Based on the critical role of endogenous IL‐18 for HSC activation and fibrosis, we hypothesized that IL‐18 antagonism, by its natural inhibitor IL‐18BP, could be a strategy to attenuate liver fibrosis. To investigate therapeutic effects of rhIL‐18BP, we injected Nlrp3D301NCreL mice with IL‐18BP or PBS (vehicle) subcutaneously for 14 days. The characteristic growth retardation and the urticarial‐like rash of Nlrp3D301NCreL mice were ameliorated by rhIL‐18BP treatment (Figure 6A). In the Nlrp3D301NCreL mice treated with vehicle, liver histology demonstrated severe inflammation with numerous inflammatory foci and infiltrating cells. However, the mice treated with rhIL‐18BP had a substantial attenuation of the liver inflammatory response (Figure 6B). In particular, infiltrating neutrophils were prevalent in liver of nontreated mice visualized by myeloperoxidase (MPO) staining, but not in rhIL‐18BP‐treated ones (Figure S3A,B). Consistently, liver mRNA levels of immune cell markers and chemoattractants (Tnfa, Cxcl1, Ly6C, Ly6G, Mpo) as well as matrix metalloproteinase 8 (Mmp8, neutrophil collagenase) were significantly downregulated for Nlrp3D301NCreL mice injected with IL‐18BP, which are abundantly expressed by macrophages, granulocytes, and/or neutrophils (Figure S3C). Furthermore, we observed a reduction of collagen deposition in treated mice compared with vehicle visualized by Sirius Red staining (Figure 6C) as well as significantly decreased gene expression level of the ECM regulating enzyme Timp1 (Figure 6D). In contrast, Mmp10 and Mmp13 were increased in treated mice compared with vehicle group (Figure 6D). Interestingly, immunofluorescence staining for αSMA and platelet‐derived growth factor receptor (PDGFR) show that IL‐18BP‐treated mice show fewer activated, αSMA‐expressing HSCs, suggesting that IL‐18 is a mediator of HSC activation (Figure 6E,F).
In the present study, we found a significant elevation of circulating IL‐18 and IL‐18BP in patients with liver cirrhosis in comparison with healthy controls. Subsequently, we provided strong evidence that IL‐18 signaling and the corresponding downstream signaling cascade play a pivotal role in experimental NASH‐induced liver fibrogenesis, which was confirmed by Il18−/− mice that showed protection from the fibrotic changes in a NASH model. Finally, we identified IL‐18BP as a therapeutic approach that has potential for the treatment of liver fibrosis.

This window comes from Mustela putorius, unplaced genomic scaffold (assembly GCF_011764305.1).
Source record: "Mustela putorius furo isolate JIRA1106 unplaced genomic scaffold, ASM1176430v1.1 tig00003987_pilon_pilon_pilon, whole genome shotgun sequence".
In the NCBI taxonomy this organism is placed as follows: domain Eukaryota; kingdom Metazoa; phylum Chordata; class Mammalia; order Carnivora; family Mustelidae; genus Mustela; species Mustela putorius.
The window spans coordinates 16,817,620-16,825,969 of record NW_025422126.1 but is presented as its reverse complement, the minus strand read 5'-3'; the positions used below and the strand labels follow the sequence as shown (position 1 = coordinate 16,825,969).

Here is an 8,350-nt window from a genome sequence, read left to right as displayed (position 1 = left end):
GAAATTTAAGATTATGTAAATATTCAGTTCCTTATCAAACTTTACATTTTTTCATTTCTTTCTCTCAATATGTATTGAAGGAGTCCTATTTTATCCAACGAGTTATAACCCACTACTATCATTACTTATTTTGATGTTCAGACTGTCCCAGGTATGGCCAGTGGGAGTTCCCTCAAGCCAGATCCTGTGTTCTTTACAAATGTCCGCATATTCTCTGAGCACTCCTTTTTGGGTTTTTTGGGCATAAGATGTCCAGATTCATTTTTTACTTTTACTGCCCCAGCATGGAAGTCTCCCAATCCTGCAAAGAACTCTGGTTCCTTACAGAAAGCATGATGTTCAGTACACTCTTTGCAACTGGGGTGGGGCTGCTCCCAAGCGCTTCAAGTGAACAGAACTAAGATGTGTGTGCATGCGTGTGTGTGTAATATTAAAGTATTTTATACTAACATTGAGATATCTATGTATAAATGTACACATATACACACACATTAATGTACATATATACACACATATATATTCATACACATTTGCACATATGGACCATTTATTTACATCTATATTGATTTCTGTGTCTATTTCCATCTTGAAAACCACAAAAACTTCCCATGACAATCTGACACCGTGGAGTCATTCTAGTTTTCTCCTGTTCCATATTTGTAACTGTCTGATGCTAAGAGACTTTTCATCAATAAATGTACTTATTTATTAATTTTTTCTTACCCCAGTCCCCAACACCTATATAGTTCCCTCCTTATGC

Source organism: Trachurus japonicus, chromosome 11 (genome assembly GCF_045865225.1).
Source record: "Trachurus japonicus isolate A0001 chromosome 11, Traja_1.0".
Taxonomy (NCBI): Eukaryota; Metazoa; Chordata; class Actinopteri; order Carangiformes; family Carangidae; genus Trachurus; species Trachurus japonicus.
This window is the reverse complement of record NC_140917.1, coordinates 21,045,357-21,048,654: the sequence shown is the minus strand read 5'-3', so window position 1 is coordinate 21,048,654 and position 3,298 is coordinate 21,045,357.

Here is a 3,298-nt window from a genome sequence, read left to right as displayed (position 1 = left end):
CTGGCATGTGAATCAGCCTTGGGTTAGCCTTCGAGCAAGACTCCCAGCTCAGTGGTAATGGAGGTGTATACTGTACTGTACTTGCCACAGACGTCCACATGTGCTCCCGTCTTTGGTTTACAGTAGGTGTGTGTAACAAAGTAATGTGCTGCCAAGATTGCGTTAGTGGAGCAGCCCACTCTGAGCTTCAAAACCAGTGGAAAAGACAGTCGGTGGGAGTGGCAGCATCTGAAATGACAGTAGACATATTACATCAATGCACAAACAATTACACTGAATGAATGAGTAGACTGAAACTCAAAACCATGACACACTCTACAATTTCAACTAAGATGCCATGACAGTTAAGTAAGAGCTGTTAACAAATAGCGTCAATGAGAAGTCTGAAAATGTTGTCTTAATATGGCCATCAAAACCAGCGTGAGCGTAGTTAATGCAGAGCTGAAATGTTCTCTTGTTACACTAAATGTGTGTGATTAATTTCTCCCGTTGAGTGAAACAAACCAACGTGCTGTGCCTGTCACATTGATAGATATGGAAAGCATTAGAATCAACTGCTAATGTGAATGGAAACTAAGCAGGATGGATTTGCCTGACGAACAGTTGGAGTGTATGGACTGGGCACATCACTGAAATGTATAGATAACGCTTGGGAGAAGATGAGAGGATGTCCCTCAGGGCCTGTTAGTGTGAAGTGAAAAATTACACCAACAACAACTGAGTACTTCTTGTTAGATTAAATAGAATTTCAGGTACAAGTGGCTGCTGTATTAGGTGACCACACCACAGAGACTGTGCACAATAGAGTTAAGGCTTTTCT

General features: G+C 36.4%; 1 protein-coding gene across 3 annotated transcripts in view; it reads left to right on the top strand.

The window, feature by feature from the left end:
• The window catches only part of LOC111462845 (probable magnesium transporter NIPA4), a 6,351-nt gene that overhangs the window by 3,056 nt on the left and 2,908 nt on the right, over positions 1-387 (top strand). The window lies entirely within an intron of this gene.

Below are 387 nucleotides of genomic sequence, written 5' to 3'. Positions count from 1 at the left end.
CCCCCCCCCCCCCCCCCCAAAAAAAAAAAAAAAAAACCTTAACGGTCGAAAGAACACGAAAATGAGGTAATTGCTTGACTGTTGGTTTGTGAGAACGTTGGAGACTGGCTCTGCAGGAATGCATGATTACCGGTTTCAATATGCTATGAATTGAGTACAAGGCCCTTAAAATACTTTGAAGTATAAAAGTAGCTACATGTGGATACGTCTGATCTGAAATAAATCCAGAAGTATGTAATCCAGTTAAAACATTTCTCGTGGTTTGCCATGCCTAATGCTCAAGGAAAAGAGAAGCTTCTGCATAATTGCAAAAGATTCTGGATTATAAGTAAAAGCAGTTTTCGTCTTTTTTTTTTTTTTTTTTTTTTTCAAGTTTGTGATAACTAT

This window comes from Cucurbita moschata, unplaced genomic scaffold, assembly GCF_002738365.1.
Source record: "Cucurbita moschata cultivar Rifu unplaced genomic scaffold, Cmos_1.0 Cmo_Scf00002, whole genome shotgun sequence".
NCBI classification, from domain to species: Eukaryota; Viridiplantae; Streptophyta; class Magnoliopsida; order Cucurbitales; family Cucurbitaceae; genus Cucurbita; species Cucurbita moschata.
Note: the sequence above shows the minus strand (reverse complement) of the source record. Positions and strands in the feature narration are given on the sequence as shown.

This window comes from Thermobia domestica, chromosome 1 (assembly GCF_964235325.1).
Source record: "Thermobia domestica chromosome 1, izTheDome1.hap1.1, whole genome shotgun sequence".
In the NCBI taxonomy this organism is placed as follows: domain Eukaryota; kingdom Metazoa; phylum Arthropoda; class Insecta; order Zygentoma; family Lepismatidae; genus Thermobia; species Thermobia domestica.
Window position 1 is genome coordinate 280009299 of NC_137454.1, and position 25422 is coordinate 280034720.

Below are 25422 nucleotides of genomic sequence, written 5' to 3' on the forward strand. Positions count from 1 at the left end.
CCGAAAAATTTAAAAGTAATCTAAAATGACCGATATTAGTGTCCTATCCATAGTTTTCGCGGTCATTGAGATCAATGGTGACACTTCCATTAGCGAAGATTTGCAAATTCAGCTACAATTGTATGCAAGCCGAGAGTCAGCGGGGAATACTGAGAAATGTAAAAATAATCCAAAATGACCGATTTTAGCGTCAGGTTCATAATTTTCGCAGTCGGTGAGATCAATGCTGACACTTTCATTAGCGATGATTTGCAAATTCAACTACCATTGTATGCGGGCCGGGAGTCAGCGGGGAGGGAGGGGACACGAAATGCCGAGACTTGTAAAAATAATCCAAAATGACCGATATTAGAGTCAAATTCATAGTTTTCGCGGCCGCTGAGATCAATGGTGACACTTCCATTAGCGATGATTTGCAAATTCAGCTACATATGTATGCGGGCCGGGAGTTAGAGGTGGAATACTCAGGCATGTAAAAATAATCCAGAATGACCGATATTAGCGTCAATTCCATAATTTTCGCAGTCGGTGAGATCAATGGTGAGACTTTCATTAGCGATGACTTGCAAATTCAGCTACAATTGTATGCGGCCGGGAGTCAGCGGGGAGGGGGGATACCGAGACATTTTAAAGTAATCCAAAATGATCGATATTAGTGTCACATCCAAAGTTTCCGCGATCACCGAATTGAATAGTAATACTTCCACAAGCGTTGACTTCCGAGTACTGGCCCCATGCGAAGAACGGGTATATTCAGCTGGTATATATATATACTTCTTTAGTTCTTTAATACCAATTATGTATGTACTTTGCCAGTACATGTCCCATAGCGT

IL‐18 is a pleiotropic cytokine with proinflammatory properties, whose biological activity is controlled by IL‐18BP. It has been reported that IL‐18 is involved in the activation and differentiation of T helper cells in concert with IL‐12 or IL‐15, as well as in activation of natural killer cells.37 In line with our results, Ludwiczek and colleagues indicated a parallel elevation of IL‐18 and IL‐18BP in patients' sera with different stages of liver cirrhosis induced by different etiologies. Interestingly, patients with end‐stage liver disease (Child‐Pugh stage C) presented a decreased level of IL‐18BP and therefore significantly elevated amounts of unbound IL‐18, suggesting a causative role of IL‐18 in the development and progression of liver diseases.12 Of importance, in patients with cirrhosis who undergo liver transplantation, the serum level of IL‐18 normalized, indicating a key role of the liver in IL‐18 production.38 Furthermore, IL‐18 has been associated previously with progression of cardiac,39 pulmonary,40 and renal fibrosis.41,42 The activation of HSCs is a well‐studied and essential event in fibrogenesis by their transdifferentiation into a proliferative and migratory MFB‐like cell type. Current data indicate that stimulation with IL‐18 in vitro directly induced HSC activation by upregulation of Ctgf, Col1a1, and Acta2, as well as protein expression of αSMA in a concentration‐dependent manner (Figure 2). These observations were supported in vivo by using an HSC‐specific NLRP3 overactivation fibrosis model that is independent of inflammation and liver injury.21 We demonstrated that collagen deposition (Sirius Red) and key fibrosis‐associated genes (Acta2, Col1a1) are decreased in the absence of IL‐18 signaling in Nlrp3L351P/+CreLrat Il18r−/− mice (Figure 3).